This guide will explain how to repair a failed or loose DC power jack on a laptop computer yourself. Here’s my previous post related to DC power jack related issues.
Disclaimer: I’ve made these instructions only for people experienced with soldering and repairing computers. If you don’t feel comfortable doing this job, please do not open the laptop or you can permanently damage your computer. Take your laptop to a professional repair shop instead.
Use this repair guide at your own risk.
First of all, you’ll have to disassemble your laptop and remove the motherboard. Here are service manuals for some known laptop brands. Here are more Toshiba guides. If your laptop is not on the list, you’ll have to figure out yourself how to take it apart.
For this repair you’ll need the following tools.
1. Soldering iron or soldering station. I use Weller WES51 soldering station and for this job I set temperature to about 800-850°F.
2. I use high-tech rosin core silver-bearing solder from Radioshack with diameter 0.022″ ( Catalog #: 64-013 ). I think standard rosin core solder will work just fine.
3. Desoldering pump for removing solder around component leads. I use Edsyn Soldapullt pump, model DS 017.
4. 99% isopropyl alcohol and tooth brush for cleaning the motherboard from flux.
5. A new DC power jack.
Laptop DC power jack repair guide.
As you see on the following picture, the solder drop on the positive terminal looks different than on other three contacts. That’s where the problem is. The positive pin is not making a good contact with the motherboard and because of that power to the laptop cuts off when I move the power plug inside the power jack.
I’m going to desolder the power jack from the motherboard, clean contacts on both power jack and motherboard and then solder it back in place – this is the proper way fixing the power problem.
Start desoldering process with adding some new fresh solder to all three contacts. This will make old solder more flowable, easier to remove.
While heating one of the contacts, remove the solder from this contact using the desoldering pump. Repeat the same steps with all power jack contacts until you remove as much solder as possible.
Grab the power jack and carefully try removing it from the motherboard. Most likely you will not be able to remove the power jack the first time because there will be some solder bridges left between the contacts and traces on the motherboard. Carefully wiggle the power jack without applying any significant force and at the same time heat up all contacts one by one. This will help you to remove the power jack.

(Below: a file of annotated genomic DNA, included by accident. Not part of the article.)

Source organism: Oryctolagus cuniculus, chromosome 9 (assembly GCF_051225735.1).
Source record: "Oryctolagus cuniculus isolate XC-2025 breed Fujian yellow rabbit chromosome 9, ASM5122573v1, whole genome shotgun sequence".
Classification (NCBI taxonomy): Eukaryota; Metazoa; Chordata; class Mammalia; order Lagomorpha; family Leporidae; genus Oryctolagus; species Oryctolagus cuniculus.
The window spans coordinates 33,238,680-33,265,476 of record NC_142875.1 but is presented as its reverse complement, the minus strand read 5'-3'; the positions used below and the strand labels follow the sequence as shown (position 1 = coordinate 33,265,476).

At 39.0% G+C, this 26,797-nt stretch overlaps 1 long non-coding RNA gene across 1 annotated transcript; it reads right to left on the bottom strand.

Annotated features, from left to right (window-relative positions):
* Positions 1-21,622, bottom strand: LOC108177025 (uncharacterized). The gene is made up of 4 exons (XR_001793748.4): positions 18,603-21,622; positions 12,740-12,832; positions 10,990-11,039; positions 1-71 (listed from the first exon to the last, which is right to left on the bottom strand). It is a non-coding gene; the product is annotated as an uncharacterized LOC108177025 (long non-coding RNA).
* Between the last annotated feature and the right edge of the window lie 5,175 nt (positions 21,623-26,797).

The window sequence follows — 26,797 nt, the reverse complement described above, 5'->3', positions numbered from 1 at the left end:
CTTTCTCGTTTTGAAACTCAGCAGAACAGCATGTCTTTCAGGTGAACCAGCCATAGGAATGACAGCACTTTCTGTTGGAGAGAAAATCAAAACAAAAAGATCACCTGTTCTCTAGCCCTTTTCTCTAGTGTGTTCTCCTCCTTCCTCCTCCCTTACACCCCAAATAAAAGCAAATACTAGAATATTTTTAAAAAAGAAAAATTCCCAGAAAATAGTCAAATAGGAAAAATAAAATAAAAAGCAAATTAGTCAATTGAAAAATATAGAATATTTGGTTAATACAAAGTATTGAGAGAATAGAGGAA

The DC power jack is almost removed from the motherboard.
Be careful. Inside the positive hole there is a copper sleeve which connects the terminal on one side of the motherboard with the traces on the other side. If you are removing the power jack with force, you can pull the sleeve from the hole. You don’t want to do that.
UPDATE: If you accidentally removed the internal sleeve, check out this post: How to fortify damaged power jack connection.
So, do not apply any force and make sure the solder is melted when you are removing the power jack. I hope you understand what I’m talking about.
After the power jack is removed, clean all oxidized contacts with a knife.
Apply a fresh coat of solder to all contacts on the power jack.
The power jack terminals will look dirty because of melted flux.
You can remove the flux using the tooth brush and alcohol. It’s not necessary but it will make your job looking clean.
Apply a fresh coat of solder to all power jack terminals on both sides of the motherboard.
This side has been coated.
And this side has been coated too.
Now you can install the power jack back on the motherboard. Put something under power jack so there is no gap between the jack and the motherboard. Now you are ready to solder the jack back in place.
Solder all power jack pins.
The job is done and the laptop DC power jack is fixed. B-E-A-utiful!
Now just install the motherboard back into the laptop and you are done.
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